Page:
Johnny C. Taylor Jr., a human resources expert, is tackling your questions as part of a series for USA TODAY. Taylor is president and CEO of the Society for Human Resource Management, the world's largest HR professional society.
The questions are submitted by readers, and Taylor's answers below have been edited for length and clarity.
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Question: My office is reopening and I'm excited for human interaction after months of isolation. However, I've been wearing casual clothing for the past year. What are the odds my office's dress code will relax when we return? – Carleton
Johnny C. Taylor Jr.: It is good to hear that your office is reopening. Odds that your office will relax their dress code will depend in part on your industry and company culture.
The last year has opened the door for businesses to listen more to the workforce and consider the value of long-held policies. As a result, many employers have transitioned to more casual dress policies with employees working from home or a hybrid of home and the worksite.
I expect the trend to continue as more employees offer feedback. Certainly, there will be exceptions. For instance, settings where businesses are establishing and maintaining relationships with clients warrants a more formal approach. Overall, requirements to wear more formal clothing like suits and ties are declining.
However, while business casual is appropriate for many workplaces, I don’t expect yoga pants and t-shirts to become widely acceptable.
Keep in mind that your employer is not required to relax your dress code. Be sure to check with your manager or human resources department for further clarification before your return to the office. If you cannot get a clear answer, the best choice would be to abide by current policy as you return to work. You can always adjust to more casual wear as you gauge dress norms in person. The last thing you would want is to show up for work and be sent home and disciplined for failing to adhere to the dress code. So, use good judgement as you return to the office. I hope you can enjoy some much-needed human interaction. Good luck.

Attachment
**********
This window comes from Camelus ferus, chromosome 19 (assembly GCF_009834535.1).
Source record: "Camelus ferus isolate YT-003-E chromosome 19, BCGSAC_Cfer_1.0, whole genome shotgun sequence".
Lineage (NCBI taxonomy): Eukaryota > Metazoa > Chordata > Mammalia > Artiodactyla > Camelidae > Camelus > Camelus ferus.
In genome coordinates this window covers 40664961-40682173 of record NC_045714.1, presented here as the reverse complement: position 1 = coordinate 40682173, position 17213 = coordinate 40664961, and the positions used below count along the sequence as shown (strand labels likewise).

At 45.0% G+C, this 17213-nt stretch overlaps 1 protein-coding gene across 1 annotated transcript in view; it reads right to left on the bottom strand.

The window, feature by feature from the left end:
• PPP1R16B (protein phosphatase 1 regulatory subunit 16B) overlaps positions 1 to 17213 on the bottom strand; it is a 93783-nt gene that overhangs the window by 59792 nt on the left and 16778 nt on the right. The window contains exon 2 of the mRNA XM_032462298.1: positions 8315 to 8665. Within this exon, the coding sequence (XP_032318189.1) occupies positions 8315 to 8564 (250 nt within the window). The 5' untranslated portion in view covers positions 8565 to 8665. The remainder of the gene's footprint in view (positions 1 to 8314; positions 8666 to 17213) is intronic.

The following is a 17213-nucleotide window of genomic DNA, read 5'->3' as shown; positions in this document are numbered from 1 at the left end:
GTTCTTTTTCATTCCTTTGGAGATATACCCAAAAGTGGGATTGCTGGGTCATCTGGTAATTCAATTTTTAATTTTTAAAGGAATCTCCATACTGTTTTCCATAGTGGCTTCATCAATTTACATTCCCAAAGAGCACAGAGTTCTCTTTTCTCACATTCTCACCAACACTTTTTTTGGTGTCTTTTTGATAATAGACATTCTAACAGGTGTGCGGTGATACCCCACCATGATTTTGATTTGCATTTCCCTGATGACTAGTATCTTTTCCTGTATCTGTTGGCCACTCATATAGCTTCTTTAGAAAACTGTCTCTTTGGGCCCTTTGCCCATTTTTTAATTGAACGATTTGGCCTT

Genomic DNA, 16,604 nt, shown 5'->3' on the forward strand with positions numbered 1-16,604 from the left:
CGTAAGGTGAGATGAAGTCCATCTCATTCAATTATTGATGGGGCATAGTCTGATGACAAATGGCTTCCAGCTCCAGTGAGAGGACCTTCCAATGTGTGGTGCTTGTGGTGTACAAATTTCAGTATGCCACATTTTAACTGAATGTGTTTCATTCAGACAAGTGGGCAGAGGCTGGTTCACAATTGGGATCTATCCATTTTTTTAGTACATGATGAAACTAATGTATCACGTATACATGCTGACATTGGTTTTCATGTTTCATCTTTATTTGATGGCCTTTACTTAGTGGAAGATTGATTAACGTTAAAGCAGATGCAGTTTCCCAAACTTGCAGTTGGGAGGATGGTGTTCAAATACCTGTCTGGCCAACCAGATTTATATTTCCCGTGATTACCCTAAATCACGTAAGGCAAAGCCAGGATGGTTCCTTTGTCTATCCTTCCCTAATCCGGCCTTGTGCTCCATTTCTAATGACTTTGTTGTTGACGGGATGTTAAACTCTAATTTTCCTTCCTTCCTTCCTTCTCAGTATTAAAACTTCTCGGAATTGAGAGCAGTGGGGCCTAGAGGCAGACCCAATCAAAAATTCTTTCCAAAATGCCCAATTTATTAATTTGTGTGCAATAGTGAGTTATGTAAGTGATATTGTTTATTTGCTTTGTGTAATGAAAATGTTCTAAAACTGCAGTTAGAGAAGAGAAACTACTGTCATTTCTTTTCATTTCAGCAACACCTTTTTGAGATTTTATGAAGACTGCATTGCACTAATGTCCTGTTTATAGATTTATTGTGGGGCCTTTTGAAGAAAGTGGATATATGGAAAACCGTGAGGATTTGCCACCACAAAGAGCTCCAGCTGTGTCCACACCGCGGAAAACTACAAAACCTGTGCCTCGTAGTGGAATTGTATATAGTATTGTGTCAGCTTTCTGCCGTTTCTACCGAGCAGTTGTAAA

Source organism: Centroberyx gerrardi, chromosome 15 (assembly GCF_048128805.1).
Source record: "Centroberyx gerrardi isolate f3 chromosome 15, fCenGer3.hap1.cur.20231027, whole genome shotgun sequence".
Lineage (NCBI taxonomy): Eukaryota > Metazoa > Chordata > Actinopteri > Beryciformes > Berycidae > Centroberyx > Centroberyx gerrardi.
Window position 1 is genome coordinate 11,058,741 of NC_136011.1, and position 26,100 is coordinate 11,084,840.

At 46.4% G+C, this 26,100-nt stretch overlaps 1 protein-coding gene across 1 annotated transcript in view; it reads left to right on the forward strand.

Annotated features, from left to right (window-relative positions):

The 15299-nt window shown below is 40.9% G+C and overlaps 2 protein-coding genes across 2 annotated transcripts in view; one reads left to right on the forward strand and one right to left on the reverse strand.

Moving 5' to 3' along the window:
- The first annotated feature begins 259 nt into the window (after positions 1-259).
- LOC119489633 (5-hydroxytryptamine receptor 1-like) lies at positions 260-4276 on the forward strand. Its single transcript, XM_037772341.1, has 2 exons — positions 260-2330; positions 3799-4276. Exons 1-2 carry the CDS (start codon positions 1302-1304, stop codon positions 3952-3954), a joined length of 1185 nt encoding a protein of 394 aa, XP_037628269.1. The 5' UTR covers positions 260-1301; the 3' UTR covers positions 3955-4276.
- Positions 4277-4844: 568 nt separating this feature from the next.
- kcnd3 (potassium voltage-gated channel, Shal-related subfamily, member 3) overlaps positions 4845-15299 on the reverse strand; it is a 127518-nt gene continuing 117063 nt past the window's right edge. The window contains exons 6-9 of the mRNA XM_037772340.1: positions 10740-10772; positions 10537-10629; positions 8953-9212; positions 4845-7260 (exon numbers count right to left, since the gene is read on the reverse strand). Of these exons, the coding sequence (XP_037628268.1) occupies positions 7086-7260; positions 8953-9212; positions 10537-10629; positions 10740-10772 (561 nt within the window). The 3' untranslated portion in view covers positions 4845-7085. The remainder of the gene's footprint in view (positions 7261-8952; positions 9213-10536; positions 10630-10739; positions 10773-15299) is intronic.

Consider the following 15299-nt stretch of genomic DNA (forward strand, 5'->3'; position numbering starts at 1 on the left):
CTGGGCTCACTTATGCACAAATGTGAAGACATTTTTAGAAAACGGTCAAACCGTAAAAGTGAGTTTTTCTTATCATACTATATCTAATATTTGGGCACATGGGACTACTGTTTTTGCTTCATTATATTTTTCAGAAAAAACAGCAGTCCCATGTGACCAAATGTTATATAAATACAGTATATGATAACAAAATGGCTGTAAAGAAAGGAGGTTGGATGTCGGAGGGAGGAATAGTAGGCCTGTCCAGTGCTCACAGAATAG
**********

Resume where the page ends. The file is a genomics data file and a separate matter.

I've been working at my company for a little over two years. I very much want to be a manager. How can I convey this to my supervisor? – Christine
Johnny C. Taylor Jr.: I admire your interest in becoming a manager. Business needs good managers. However, the best workers don’t always make the best managers. Managers are more than just productive workers focused on tasks. They empower people to perform at a high level. That is why I refer to them as “people managers.” Good people managers are key to keeping workers engaged and focused on an organization’s mission. If you believe you have the potential, then it is important you explore your options.
A good forum for sharing your interest in management opportunities with your supervisor is your performance review or individual development plan (IDP) – if you have them. In these settings, you may inquire about any future training or career interests. However, if your performance review or IDP is too far off, then you will want to create a more immediate opportunity. Schedule a career discussion with your supervisor, so you can avoid distractions and focus on your goals.
Start the conversation by affirming that you truly value your current role. Here, you may want to highlight one or two meaningful elements about the role. From there, express that you are ready to grow your career and accept more responsibility. Share your desire to develop into a manager and highlight some leadership qualities you exhibit. Inquire about available development opportunities. Suggest to your supervisor that you would be willing to lead a small team on a future project to demonstrate your capacity.
Discuss previous experiences that have prepared you for management and showcased your leadership potential. Instances where you have worked through challenges can exhibit your ability to achieve objectives. You will want to bring up at least one example where you helped solve an employee conflict along with the specific steps taken to resolve it. If you have previous management experience, it is important to emphasize that as well. Stress how your leadership experience would be relevant in a management position at your current company.
It is important that this not be a one-sided conversation. Ask questions to gauge your boss' initial reaction. Get as much constructive feedback as you can. If your supervisor indicates you have potential to be a manager, inquire about the skills you should acquire and available development opportunities. Seek details on the requirements necessary for advancement along the management track. Find out how you can add to your experience profile to demonstrate the skills relevant to a management position.
End the conversation by thanking your supervisor for their time and guidance. Be sure to ask if you can circle back to this discussion later. Even if there aren’t immediate opportunities available to you, the conversation can set the stage for management considerations in the future. It also offers insight on how you can prepare yourself once an opportunity arises. So, stay ready as you navigate your career journey!
This article originally appeared on USA TODAY: Office dress codes: Will they relax once we go back? Ask an HR expert